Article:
Captain Toby Smart, 53rd Sikhs

Officer, Private, Deserter and Hero


At the outbreak of the 1914-18 War Captain Toby Smart, of the 53rd Sikhs, was serving on the North-West Frontier of India whilst attached to the Khyber Rifles. He did not relish the prospect of spending the war in India when great battles were being fought in France, so Smart applied for leave and left India for good in December, 1914. As soon as he arrived in England Smart decided to join up in the Queen’s, and he was sent to the Depot at Guildford, where he was known as No. G/4034 Private Thomas Hardy.

He had not informed his unit in India that he hand no intention of rejoining his regiment, and after exhaustive inquiries had been made and no trace found of him Captain Smart’s name was removed from the Army List.

At Guildford Hardy had given his age as twenty-eight and went through the same training as hundreds of other who were joining up with him. Very quickly he proved himself to be a soldier of above average ability, but kept his identity to himself.

After the battle of Neuve Chapelle in 1915, Private Hardy joined the 2nd Battalion as a bomb-thrower and found himself in action at Festubert on  16th May. The Queen’s were on the right of the Royal Welsh Fusiliers in 22nd Brigade, which was one of the leading brigades in the 7th Division attack. Private Hardy must have been on the left flank of the Queen’s, for he joined a party of eight volunteers which Company Sergeant Major Barter of the Royal Welch Fusiliers had collected together in an attempt to clear the German trenches.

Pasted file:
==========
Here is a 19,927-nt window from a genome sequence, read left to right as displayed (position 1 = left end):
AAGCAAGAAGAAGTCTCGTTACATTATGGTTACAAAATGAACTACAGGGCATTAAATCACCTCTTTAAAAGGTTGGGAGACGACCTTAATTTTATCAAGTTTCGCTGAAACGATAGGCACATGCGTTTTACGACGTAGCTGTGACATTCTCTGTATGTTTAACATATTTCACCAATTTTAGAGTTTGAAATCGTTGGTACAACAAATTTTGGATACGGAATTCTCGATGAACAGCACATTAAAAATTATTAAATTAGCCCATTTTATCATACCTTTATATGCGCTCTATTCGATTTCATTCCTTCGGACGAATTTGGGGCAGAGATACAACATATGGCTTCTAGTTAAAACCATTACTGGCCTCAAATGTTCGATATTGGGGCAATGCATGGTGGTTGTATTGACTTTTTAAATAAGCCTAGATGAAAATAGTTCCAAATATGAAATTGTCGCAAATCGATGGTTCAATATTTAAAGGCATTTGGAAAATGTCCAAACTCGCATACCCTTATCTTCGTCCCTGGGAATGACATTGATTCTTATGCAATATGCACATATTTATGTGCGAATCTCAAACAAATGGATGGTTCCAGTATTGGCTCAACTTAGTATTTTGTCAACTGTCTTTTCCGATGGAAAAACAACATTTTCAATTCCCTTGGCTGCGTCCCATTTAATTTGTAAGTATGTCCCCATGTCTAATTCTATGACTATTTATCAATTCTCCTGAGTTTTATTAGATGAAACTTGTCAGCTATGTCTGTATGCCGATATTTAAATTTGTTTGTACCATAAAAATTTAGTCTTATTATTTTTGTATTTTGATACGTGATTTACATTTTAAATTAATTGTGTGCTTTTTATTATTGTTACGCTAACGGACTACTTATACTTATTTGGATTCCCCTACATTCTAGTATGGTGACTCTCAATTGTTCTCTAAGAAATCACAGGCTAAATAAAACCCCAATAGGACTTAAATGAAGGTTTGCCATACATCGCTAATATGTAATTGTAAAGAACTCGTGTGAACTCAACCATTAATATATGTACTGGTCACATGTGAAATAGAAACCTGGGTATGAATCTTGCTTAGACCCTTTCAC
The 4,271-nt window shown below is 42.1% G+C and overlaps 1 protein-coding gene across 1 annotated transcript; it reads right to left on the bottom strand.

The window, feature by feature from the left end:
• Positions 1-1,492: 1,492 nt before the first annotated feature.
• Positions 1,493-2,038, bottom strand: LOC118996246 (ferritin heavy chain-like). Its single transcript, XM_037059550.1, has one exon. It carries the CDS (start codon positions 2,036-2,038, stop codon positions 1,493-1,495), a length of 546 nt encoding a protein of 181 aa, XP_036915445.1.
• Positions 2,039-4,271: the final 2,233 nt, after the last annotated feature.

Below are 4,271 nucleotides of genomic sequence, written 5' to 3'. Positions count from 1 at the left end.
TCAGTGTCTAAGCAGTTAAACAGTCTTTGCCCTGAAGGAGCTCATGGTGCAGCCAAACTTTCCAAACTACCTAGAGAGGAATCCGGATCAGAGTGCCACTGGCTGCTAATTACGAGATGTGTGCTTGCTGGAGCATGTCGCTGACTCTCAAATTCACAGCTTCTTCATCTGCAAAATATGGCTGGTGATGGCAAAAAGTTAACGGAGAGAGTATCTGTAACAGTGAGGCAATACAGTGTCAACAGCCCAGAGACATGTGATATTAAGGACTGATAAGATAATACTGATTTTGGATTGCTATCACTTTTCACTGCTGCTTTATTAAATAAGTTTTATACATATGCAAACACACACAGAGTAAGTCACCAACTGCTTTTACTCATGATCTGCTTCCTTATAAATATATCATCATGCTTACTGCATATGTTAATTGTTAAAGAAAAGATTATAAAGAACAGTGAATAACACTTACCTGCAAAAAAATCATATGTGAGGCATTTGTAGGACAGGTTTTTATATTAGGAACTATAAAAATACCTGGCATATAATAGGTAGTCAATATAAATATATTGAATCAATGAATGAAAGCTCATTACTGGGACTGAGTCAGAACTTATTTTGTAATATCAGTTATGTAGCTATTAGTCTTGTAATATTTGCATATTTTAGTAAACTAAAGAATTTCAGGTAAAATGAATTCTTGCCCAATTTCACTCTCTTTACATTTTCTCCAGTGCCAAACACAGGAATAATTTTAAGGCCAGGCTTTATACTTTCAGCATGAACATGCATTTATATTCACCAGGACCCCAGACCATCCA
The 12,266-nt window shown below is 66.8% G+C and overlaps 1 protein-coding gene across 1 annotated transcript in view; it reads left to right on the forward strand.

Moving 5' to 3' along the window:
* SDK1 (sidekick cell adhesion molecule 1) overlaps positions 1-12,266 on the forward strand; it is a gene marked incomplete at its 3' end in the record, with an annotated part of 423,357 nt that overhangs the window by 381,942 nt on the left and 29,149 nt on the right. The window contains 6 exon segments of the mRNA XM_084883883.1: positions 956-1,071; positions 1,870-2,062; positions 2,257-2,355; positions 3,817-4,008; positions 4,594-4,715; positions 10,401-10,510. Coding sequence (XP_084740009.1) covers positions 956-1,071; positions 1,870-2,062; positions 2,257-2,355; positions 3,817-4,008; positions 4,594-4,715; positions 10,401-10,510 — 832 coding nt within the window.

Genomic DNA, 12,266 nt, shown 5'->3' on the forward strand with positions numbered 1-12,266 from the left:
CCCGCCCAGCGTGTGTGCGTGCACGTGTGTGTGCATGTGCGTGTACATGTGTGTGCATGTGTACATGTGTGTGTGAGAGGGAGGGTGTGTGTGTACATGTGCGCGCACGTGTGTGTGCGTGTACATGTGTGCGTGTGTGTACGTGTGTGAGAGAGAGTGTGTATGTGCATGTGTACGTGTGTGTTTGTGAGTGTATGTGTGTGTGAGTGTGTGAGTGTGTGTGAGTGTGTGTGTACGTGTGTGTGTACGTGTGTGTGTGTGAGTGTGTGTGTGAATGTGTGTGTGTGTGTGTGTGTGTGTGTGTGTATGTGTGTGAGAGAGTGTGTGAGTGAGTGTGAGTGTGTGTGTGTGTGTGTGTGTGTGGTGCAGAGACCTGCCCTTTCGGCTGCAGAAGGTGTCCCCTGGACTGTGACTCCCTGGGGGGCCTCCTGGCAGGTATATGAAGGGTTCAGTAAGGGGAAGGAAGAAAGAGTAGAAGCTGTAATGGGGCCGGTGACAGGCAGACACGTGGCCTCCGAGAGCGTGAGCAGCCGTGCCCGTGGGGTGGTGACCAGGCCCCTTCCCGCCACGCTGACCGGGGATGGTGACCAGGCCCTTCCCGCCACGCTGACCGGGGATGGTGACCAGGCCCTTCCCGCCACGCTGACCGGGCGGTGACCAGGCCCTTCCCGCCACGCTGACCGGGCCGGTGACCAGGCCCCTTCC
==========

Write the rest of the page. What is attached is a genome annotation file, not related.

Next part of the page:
With these eight men Barter “proceeded to deal out death and annihilation on so wholesale a scale that in a very short time he had cleared five hundred yards of hostile trenches and captured three officers and one hundred and two men. He subsequently found and cut eleven of the enemy’s mine leads situated about twenty yards apart.”

For his gallantry Company Sergeant Major Barter was awarded the Victoria Cross, and Hardy died of wounds that he received. In Barter’s opinion Hardy would have been awarded  the Distinguished Conduct Medal had he survived. In a newspaper interview Barter said later:

“Private Hardy was about ten yards from the first German trench when he got wounded. It was a terrible blow in the right shoulder. Some of your men bound up the wound, and I shouted ‘Hardy, go back.’ I could see, however that he was determined to go at the enemy. Hardy answered, ‘It’s all right, for I left-handed.’ The next thing I saw was Hardy rushing off to our right, and with a bravery that seemed his characteristic, he commenced to slam bombs at the enemy. He carried on like that for about twenty or thirty yards, and he was eventually shot through the head, half of which was blown off. He died a hero’s death, and no one regretted his end more than I did, for I was probably attached to him more than anyone else, and was afforded opportunities of seeing his sterling worth. . . . Hardy was a man of splendid physique – I should say he was quite six feet high, and there can be no doubt of this, that he was six feet of real manhood. A more fearless fellow it would have been impossible to find. We all loved him. I have never seen a happier man. He seemed to live to beat the Germans.”


In that action Hardy was just one of 454 all ranks of the 2nd Battalion who became casualties. It is strange that no mention is made of him in the Regimental History, for there is no doubt that his bravery is a gallant even if an unorthodox one. His Majesty The King was graciously pleased to restore to Captain Smart the rank which he had forfeited when he deserted to become Private Hardy.

In July 1956 a Mrs. Rawson, whose husband served in the 3rd Battalion, visited the Depot, then Stoughton Barracks, Guildford, she was a cousin of Captain Smart and had come to learn what  facts we knew so that she could tell her grandson of the bravery that Private Hardy had displayed forty years ago.


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